After having punished Khusrau and his friends, Jahangir got ready to leave Lahore. It was at that time that report was made to him against the Guru. It was reported that Guru had befriended the rebel Prince. Here is what the Emperor wrote about it in his Memoirs: ' At that time Khusrau crossed the river and passed that way (that is, by Goindwal). That foolish fellow resolved to secure the Guru's services. He encamped at that place where the Guru resided. He met him and talked of past affairs with him. With his finger he (Guru Arjan) made on the Prince's forehead a saffron mark called tilak. This mark is considered by the Hindus to be a sign of good luck. I fully knew of his kufar or false beliefs and false propaganda. When this matter was reported to me, I ordered that he should be brought into my presence, that his houses and children should be made over to Murtza Khan, that his property should be confiscated, and he should be put to death with torture.'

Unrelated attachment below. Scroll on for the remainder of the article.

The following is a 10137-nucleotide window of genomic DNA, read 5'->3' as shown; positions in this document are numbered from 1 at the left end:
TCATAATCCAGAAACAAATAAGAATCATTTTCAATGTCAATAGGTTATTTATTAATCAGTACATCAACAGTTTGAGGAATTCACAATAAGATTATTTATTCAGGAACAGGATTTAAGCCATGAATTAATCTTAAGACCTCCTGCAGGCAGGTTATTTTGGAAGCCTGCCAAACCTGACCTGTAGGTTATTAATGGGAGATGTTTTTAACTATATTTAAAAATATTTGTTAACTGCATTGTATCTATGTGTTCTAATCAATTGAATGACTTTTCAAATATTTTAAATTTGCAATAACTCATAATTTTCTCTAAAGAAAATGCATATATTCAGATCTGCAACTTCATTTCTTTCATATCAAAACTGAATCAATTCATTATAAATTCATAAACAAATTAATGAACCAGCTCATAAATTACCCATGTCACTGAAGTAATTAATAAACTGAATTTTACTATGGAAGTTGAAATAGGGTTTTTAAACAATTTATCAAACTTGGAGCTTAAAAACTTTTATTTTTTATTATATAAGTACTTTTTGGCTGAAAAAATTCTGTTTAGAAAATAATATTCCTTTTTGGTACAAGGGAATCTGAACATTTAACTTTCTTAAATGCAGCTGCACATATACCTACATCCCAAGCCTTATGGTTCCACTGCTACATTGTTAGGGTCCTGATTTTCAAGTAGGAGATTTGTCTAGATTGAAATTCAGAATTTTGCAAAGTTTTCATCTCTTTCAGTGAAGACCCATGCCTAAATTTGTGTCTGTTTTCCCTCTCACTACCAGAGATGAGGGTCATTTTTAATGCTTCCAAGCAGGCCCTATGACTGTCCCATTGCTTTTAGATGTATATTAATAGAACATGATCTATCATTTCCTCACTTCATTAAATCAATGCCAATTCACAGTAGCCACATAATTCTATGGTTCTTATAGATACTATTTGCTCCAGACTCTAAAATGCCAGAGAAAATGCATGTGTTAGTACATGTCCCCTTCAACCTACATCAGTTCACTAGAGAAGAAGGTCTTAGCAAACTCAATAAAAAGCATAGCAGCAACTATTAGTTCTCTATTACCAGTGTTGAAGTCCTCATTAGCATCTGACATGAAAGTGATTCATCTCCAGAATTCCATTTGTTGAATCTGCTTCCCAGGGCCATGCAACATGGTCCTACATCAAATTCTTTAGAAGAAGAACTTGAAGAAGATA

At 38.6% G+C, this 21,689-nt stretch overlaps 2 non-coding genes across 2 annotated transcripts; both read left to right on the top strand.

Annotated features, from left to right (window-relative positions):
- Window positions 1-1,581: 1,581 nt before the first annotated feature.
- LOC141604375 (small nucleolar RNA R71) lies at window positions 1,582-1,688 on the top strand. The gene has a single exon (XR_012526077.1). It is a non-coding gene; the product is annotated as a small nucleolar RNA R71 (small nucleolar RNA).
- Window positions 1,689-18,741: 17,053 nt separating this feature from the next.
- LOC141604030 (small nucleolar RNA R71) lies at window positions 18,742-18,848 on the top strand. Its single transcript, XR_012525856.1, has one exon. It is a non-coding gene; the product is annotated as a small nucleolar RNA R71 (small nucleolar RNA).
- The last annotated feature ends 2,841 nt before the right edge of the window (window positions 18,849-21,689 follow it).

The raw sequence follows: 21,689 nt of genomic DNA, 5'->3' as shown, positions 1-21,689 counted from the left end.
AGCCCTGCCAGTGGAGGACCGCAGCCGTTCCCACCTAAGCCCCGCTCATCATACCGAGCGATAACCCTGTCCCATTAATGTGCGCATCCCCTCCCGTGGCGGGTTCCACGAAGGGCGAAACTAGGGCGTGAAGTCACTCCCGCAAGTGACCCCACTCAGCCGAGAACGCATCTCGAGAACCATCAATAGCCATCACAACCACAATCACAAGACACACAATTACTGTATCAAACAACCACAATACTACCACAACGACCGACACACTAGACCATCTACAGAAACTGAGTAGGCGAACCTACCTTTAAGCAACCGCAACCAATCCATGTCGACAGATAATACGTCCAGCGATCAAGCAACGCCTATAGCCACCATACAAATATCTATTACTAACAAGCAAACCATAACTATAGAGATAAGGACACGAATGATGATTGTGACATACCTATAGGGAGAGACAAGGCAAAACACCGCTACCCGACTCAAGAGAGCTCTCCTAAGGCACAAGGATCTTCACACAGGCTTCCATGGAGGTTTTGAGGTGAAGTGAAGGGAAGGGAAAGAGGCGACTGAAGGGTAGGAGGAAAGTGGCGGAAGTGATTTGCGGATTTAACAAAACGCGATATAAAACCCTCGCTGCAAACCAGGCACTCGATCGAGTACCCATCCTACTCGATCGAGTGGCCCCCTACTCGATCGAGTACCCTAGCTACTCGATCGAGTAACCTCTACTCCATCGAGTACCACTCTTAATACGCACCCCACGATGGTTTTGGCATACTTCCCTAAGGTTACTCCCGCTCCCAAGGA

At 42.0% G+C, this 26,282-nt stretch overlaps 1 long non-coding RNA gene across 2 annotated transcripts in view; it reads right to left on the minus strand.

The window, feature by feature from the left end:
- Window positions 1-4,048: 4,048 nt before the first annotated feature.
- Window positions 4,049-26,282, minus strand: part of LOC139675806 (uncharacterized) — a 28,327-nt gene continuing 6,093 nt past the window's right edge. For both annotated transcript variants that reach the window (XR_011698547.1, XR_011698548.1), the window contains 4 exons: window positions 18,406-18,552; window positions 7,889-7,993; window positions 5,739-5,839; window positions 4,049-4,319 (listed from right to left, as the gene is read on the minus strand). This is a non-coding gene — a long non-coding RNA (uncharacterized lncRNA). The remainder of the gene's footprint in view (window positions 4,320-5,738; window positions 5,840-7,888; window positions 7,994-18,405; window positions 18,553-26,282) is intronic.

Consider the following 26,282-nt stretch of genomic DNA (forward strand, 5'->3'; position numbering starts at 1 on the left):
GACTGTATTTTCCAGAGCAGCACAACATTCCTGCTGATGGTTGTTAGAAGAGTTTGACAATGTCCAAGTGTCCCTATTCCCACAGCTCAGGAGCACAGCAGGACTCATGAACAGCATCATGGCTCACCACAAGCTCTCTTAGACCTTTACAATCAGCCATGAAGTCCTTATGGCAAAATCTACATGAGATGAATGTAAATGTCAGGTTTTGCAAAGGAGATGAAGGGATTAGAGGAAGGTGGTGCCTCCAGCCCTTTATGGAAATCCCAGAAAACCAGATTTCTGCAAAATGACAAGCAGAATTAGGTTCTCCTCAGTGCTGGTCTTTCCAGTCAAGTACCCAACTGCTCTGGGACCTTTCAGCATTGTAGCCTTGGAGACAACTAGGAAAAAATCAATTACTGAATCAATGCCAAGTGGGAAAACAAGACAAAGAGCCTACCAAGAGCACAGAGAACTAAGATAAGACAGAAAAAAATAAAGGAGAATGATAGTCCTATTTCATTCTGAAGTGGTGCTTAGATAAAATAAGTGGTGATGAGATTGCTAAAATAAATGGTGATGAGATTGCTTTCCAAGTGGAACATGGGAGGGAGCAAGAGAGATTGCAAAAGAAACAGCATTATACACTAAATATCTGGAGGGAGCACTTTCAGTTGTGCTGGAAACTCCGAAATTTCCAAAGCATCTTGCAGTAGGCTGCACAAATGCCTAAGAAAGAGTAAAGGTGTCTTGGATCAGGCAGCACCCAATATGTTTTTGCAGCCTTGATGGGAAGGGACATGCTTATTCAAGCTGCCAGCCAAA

In accordance with these orders of the Emperor, his men went to Amritsar in order to arrest the Guru and take him to Lahore. On seeing Jahangir's men and learning from the object, the Sikhs became afraid and sad. they approached the Guru and said, 'O True King, when Sulhi Khan came to attack you, you prayed to God. Your prayer was accepted. Sulhi Khan fell from horse and was reduced to ashes in a kiln. Do the same now, O True King. Pray to God. He will accept your prayer. He will punish your enemies. He will save you.' The Guru replied, 'No, my dear Sikhs. Times are different now. My duty is different now. My prayer must also be different. Baba Nanak has said, "Those who are eager to follow my path of love, should be ever prepared to die most readily and joyously. They should first place their hands on their palms, and then enter the lane leading to my abode. Only those should enter this path who can part with their heads without the least hesitation or fear." 'I entered Baba Nanak's path knowing full well what was expected of me. Shall I be found wanting? I must not hesitate to die. Moreover, I have done no wrong to anybody. Jahangir has no case against me. I have never 'converted' any Muslim or Hindu. I have never asked or persuaded anyone to enter the Sikh fold. People came, they see and hear, and they accept the Faith. Why should the Emperor object? Why should he be angry? People should be free to choose their faith and form of worship. Different religions are really different paths leading to the Abode of God. But the Emperor is out to deny freedom of faith and worship to his subjects. That is not proper. I would like to change this. I shall let myself be tortured and killed. The story of my torture and of the manner in which I bear it will have a wholesome effect on the Emperor. He will change for the better, I hope.'